The regulation has been the catalyst for new concerns around how companies are using our personal information, and there is heightened awareness around how anonymous third-party data cookies are tracking us around the internet. In a post-GDPR world, sensitivity to intrusive online ads has never been so strong. Imagine going into H&M and someone walking up to you to sell a Primark T-shirt. It wouldn't feel right, but that's exactly what ad space is doing. You could be on a travel website and another completely different company, with no affiliation, not only knows that you've been there but that you've made a purchase.
What does the concept of artificial intelligence (AI) conjure up in the mind of the consumer? Will our children be replaced by fun-loving androids as the eponymous 2001 Steven Spielberg film A.I. suggests? Or perhaps grown adults will suddenly be replaced by robots in the workplace? While all of that may seem a little far-fetched, in reality, AI is already integral to many consumers' daily lives – in the form of image and voice recognition on mobile devices; personalised viewing suggestions on streaming platforms such as Amazon Video or Netflix; or voice interaction/recognition analysis incorporated into search engines such as Google. AI has also gained recognition in the healthcare sector – machine learning applications that have the potential to assist hospital staff in routine tasks such as keeping a patient's treatment records up to date are being tested and the voice-controlled Amazon Echo device, Alexa, can assist patients at home with tasks such as reminding them to take medication or arranging a GP appointment.
New Roles "Brands that are leveraging data science today are largely forced to do the heavy lifting themselves. That will change in 2018 - we'll have tools that won't just manage analysis; they'll also prescriptively recommend and execute the best course of action based on a marketer's desired outcome. Not only will the technology actually deliver on those promises, it will also be broadly accessible to all growth-oriented ecommerce brands. Roles that are nearly entirely dedicated to operating software, for example, will start to be phased out - both in house and across the broader services industry. Marketers will be forced into - or more accurately, will finally be able to experience - roles that are increasingly strategic, creative, and above everything else: customer experience oriented."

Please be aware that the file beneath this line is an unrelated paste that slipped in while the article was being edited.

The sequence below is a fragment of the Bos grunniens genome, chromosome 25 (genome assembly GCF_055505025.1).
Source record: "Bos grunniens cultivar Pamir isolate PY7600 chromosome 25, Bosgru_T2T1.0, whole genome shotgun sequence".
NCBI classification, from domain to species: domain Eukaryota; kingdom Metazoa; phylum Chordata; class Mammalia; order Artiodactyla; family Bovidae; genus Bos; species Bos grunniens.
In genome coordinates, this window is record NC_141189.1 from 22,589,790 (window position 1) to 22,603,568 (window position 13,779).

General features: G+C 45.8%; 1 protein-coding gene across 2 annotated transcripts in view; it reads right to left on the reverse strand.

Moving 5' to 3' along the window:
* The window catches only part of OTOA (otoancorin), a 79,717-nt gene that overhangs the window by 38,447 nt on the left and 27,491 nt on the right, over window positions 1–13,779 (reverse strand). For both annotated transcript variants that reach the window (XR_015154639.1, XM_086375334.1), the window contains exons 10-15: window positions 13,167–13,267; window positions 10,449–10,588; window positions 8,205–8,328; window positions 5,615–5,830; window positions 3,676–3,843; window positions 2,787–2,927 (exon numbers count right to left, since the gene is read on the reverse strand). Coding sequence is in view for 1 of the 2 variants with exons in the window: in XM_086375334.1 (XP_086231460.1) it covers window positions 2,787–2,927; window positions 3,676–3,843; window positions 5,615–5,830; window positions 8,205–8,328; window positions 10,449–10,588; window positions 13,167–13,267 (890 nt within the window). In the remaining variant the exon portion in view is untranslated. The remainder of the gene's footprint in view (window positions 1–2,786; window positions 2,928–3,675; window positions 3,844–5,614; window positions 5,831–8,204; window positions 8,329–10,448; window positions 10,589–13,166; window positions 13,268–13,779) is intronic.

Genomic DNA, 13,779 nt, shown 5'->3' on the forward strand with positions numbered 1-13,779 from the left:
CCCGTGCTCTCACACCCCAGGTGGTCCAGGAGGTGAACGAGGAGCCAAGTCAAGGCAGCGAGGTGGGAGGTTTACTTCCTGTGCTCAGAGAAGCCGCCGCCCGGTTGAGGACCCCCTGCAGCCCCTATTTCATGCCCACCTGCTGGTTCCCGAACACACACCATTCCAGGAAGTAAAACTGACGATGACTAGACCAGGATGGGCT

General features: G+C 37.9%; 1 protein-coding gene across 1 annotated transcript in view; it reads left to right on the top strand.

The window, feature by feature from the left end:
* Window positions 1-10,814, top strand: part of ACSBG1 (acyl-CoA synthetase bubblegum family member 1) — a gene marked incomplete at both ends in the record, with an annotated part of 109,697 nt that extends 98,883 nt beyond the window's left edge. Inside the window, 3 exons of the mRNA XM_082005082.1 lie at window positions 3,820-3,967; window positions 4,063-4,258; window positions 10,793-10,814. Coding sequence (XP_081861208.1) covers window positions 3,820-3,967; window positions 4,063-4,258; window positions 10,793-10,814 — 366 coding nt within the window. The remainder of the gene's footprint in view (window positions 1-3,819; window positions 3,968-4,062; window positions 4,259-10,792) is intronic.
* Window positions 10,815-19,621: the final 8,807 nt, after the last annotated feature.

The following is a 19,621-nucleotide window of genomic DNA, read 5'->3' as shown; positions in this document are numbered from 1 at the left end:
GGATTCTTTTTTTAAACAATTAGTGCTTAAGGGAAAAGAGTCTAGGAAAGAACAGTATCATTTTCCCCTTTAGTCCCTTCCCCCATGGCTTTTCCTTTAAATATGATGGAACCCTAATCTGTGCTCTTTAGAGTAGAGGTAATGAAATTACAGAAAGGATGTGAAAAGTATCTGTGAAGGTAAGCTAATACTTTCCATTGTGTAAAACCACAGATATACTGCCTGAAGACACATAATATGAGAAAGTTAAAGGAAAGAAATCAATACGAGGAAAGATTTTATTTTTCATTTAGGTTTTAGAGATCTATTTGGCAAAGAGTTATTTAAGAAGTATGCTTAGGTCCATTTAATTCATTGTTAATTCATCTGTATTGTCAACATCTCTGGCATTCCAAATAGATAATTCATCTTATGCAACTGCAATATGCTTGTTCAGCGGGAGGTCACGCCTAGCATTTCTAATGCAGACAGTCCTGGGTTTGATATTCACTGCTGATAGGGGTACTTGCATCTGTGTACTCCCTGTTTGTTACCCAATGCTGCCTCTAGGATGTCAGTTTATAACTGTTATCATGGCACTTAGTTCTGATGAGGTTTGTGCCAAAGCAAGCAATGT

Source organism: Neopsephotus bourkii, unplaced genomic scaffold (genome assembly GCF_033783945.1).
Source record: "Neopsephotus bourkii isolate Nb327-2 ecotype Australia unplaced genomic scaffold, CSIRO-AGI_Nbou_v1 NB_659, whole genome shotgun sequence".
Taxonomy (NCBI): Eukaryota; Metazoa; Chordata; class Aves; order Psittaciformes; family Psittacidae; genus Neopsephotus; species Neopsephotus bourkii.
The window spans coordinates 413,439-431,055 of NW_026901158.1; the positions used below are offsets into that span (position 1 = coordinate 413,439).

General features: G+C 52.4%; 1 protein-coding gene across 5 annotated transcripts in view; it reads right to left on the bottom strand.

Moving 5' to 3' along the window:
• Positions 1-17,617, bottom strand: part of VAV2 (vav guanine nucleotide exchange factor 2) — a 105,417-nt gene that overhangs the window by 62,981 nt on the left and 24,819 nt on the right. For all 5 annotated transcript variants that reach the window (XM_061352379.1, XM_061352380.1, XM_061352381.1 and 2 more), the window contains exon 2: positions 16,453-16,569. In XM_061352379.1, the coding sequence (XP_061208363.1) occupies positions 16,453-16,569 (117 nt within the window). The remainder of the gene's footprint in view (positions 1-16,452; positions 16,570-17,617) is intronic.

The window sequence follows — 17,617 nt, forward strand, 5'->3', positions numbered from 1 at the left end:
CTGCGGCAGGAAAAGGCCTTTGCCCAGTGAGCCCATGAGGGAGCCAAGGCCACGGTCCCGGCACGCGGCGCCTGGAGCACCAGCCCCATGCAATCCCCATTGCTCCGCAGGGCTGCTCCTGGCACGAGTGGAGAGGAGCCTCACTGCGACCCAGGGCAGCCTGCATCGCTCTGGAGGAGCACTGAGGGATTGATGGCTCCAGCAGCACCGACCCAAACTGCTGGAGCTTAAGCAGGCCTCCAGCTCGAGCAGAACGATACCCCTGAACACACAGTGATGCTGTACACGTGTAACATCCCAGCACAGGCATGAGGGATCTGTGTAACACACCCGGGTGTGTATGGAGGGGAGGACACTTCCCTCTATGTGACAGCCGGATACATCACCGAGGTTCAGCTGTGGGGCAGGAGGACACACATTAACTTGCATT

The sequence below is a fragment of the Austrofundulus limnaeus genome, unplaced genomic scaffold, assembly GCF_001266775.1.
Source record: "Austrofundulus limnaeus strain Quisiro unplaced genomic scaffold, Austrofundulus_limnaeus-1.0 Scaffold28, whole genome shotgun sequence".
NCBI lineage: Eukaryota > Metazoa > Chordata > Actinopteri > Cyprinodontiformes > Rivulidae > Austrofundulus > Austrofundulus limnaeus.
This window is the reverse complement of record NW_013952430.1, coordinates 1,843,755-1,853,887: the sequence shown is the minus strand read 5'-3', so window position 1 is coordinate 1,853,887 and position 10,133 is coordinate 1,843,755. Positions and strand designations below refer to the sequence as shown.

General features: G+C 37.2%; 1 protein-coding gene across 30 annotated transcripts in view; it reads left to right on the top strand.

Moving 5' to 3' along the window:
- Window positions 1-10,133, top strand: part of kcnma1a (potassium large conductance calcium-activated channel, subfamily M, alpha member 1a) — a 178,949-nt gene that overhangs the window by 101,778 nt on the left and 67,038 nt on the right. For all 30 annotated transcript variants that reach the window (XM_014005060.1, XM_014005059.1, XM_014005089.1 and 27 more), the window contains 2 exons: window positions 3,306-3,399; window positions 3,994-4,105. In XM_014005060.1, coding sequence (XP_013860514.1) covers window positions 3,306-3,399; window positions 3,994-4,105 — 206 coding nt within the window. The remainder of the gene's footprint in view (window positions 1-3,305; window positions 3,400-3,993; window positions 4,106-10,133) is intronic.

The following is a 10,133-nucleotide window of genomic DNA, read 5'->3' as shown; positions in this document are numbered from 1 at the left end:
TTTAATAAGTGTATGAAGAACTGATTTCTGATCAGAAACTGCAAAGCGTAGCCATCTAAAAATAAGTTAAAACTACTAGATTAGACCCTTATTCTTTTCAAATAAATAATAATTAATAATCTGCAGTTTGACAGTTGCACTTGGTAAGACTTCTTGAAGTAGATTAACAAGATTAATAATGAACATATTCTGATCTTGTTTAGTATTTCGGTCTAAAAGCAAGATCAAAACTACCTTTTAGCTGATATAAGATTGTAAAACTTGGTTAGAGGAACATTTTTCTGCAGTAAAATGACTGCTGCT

AI-driven personalised marketing holds the key to winning and retaining consumers in the digital age. The formula to acquire customers in today's hyper-connected online and offline communication ecosystem, can be summarised through the following phrase: "right audience, right channel, right time." Moreover, this phrase even encapsulates what personalised marketing is all about. Simply put, it is the art of creating and delivering communication tailored according to each individual consumer's preferences. Fundamentally, personalised marketing is the process of communicating the different value of the same product or service to various consumer segments, be it students, working professionals, millennials, middle-aged consumers, digital or offline consumers, etc.